Positive Discipline

• Discipline is teaching your child by modeling, instruction and practice to produce the desired result—good behavior.
• The purpose of discipline is to teach children to make appropriate choices and decisions on their own.
• It is the parent’s responsibility to communicate expectations and household rules to a child.
• Offer alternatives from which to choose. For example, “Do you want an apple or a banana?” or “Do you want to wear the red shirt or the green shirt?”
• Use age appropriate forms of discipline. A young child might respond to “time-outs.” An older child might react to removal of privileges or logical consequences—experiencing the result of his or her actions.
• Help your child understand what your expectations are and which behavior resulted in a consequence.
• Reinforce the kinds of behavior you want with praise and hugs.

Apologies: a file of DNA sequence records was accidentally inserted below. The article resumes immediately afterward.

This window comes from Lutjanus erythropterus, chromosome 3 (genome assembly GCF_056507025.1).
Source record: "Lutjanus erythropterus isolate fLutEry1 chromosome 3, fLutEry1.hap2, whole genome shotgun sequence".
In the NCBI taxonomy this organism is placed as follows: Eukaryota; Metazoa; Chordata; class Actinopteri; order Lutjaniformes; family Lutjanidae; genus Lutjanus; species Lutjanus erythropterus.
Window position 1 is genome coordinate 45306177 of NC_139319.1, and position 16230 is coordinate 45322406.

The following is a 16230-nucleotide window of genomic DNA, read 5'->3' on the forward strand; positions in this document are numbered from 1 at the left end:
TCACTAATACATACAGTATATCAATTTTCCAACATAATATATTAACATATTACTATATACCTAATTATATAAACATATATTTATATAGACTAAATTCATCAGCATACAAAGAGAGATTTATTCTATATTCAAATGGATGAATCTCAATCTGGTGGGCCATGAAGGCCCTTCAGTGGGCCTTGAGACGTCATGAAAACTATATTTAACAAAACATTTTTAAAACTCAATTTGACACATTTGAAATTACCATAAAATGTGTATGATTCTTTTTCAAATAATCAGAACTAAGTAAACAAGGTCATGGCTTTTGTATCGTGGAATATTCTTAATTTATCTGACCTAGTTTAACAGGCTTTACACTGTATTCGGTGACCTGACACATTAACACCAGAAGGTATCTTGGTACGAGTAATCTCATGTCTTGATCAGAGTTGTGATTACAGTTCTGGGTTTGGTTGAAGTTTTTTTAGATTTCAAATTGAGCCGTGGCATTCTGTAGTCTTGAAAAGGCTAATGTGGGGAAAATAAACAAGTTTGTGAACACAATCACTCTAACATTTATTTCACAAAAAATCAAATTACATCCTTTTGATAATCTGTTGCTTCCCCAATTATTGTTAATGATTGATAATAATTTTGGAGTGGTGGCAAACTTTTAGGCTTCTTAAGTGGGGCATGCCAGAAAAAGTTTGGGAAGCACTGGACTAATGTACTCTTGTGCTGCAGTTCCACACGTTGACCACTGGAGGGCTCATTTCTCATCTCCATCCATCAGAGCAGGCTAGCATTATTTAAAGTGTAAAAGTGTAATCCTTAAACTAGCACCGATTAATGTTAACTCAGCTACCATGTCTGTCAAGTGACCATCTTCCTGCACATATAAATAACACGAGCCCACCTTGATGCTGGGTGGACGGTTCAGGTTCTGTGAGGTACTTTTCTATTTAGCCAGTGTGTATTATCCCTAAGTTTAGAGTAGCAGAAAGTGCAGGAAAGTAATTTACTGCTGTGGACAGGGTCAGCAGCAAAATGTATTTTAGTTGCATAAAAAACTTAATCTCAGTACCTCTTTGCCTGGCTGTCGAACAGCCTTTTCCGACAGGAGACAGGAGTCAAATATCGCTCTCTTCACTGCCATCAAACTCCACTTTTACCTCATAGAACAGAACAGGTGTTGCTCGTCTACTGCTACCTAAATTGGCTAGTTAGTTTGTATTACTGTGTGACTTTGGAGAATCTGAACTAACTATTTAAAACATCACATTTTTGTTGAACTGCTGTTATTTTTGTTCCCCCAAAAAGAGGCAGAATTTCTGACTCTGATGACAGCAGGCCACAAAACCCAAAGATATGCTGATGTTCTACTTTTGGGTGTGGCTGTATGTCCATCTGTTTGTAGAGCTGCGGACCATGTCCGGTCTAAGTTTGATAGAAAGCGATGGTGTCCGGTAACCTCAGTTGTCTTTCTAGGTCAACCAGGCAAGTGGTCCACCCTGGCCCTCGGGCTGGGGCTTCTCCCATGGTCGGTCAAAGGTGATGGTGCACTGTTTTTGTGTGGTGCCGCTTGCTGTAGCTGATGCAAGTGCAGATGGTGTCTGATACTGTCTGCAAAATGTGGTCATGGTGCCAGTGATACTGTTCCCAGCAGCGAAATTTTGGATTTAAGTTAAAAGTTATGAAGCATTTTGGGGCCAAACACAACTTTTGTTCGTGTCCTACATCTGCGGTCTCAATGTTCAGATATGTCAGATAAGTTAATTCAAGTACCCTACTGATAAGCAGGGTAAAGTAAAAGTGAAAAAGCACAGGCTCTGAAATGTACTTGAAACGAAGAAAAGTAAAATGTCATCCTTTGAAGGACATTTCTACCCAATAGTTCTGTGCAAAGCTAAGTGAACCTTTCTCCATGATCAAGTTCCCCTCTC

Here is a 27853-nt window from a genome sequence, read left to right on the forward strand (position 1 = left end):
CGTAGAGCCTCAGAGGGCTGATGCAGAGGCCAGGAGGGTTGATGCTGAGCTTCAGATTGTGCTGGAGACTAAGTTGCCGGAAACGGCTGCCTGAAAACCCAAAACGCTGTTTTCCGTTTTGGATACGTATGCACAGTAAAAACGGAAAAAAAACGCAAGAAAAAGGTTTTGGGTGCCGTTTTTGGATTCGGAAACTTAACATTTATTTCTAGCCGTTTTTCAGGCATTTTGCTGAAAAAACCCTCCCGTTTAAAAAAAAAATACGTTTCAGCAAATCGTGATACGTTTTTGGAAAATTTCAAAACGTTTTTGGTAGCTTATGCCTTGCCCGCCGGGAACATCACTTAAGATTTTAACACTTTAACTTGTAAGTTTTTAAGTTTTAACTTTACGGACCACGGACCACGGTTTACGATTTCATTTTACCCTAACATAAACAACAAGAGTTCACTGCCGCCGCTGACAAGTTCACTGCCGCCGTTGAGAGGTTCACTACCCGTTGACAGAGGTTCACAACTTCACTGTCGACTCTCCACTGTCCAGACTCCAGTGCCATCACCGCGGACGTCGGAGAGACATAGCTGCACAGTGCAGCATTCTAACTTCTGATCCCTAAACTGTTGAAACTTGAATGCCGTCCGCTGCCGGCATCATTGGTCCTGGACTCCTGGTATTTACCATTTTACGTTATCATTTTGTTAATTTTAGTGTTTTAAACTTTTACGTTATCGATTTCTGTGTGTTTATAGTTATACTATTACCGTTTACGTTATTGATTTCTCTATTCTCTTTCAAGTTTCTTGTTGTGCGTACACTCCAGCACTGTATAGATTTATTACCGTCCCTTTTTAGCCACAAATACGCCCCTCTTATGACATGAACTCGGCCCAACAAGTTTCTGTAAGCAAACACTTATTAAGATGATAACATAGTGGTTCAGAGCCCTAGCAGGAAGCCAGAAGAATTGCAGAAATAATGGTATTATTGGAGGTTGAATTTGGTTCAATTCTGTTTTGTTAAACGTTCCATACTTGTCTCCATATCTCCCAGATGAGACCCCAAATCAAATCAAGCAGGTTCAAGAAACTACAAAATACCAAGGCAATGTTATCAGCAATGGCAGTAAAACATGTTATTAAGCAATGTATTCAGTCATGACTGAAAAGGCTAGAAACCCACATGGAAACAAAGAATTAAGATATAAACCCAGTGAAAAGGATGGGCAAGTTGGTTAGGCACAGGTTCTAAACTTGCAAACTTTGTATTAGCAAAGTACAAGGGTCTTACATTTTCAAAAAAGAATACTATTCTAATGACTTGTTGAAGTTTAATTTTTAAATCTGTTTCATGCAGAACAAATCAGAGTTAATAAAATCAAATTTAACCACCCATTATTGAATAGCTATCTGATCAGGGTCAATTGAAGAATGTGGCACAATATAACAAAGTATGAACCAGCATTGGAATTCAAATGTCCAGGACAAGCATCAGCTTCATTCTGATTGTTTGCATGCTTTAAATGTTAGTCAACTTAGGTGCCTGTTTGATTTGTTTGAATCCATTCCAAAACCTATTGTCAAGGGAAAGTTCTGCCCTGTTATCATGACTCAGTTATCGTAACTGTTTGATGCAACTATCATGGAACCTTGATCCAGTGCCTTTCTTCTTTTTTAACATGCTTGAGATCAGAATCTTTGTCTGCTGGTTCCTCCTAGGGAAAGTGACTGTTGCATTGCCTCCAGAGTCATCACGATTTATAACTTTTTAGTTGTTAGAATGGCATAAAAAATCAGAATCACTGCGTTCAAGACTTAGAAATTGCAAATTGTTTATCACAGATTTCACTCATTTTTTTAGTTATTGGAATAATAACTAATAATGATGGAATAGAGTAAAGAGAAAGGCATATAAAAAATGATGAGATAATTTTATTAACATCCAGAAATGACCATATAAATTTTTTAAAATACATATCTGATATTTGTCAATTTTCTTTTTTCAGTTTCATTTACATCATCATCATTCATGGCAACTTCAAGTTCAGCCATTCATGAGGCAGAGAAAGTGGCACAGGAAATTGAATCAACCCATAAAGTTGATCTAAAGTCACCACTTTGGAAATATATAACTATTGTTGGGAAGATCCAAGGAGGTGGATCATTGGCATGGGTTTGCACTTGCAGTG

• Remember to notice good behavior more often than you notice bad behavior.

Tips for Successful Co-parenting

• Change the language of divorce—don’t use words that blame, accuse or demand.
• The term co-parent is similar to co-chair—it means you have equal accountability although you may have different areas of responsibility.
• Remember your common purpose—you are dedicated to a common goal, the best interest of your children.
• Removing emotions from communication does not mean denying them. Find another time and place to express your feelings.
• Communicate with facts, not feelings.
• Negotiate differences when you disagree or when new circumstances arise.
• Limit the co-parent relationship to specific topics and goals.
• Observe common courtesy.
• Allow your child to love both families.

Categories: Big Kids, School-Age